Regional EI data and data by sex and age are not seasonally adjusted and therefore should only be compared on a year-over-year basis. These comparisons can be influenced by unusual spikes or declines in the end points of the period.

EI statistics indicate the number of people who received EI benefits, and should not be confused with data coming from the Labour Force Survey, which provides information on the total number of unemployed.

There is always a certain proportion of unemployed who do not qualify for benefits. The first are those who have not contributed to the program because they have not worked in the past 12 months or their employment is not insurable. This group includes self-employed workers. The second are those who have contributed to the program, but do not meet the eligibility criteria, such as workers who left their job voluntarily or those who did not accumulate enough hours of work to receive benefits.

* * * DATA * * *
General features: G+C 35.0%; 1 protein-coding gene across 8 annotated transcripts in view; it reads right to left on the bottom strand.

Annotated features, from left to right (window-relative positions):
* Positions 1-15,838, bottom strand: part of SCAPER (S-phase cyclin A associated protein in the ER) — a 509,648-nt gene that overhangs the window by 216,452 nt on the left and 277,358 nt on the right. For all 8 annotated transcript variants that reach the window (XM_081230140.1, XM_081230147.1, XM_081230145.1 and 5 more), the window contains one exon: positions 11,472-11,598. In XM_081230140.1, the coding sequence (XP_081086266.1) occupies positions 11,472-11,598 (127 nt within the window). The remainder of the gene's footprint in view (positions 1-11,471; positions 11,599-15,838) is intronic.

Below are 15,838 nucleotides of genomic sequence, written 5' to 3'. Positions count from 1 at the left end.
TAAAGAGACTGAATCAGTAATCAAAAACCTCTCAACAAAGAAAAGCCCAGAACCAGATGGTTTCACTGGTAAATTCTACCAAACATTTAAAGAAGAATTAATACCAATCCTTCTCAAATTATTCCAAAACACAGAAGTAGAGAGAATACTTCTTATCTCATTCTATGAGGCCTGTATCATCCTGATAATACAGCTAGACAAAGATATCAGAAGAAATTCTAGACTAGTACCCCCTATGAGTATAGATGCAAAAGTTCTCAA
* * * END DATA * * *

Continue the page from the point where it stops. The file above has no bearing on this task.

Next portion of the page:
The data on employment and employment by industry used in this analysis are drawn from the Labour Force Survey.

Growth in the number of people receiving regular benefits since October 2008 is strongest in Alberta

The West and Ontario show largest increases in number of beneficiaries

In Alberta, the number of regular beneficiaries jumped by 27.3% in one month to 30,600 in February, bringing the total increase since October 2008 to 67.9%.

The number of beneficiaries in British Columbia reached 63,700 after an 11.6% increase in February. The total increase since October 2008 was 39.8%.

In Ontario, the 7.8% increase in February brought the number of regular EI beneficiaries to 198,900. Since October 2008, the number of beneficiaries has risen by 28.6%.

From January to February, the number of beneficiaries in Saskatchewan rose 7.3% to 10,000. Since October 2008, the number of beneficiaries has risen 17.6%, slower than the national average of 21.9%.

Demographic and regional overview: Sharp increase in male beneficiaries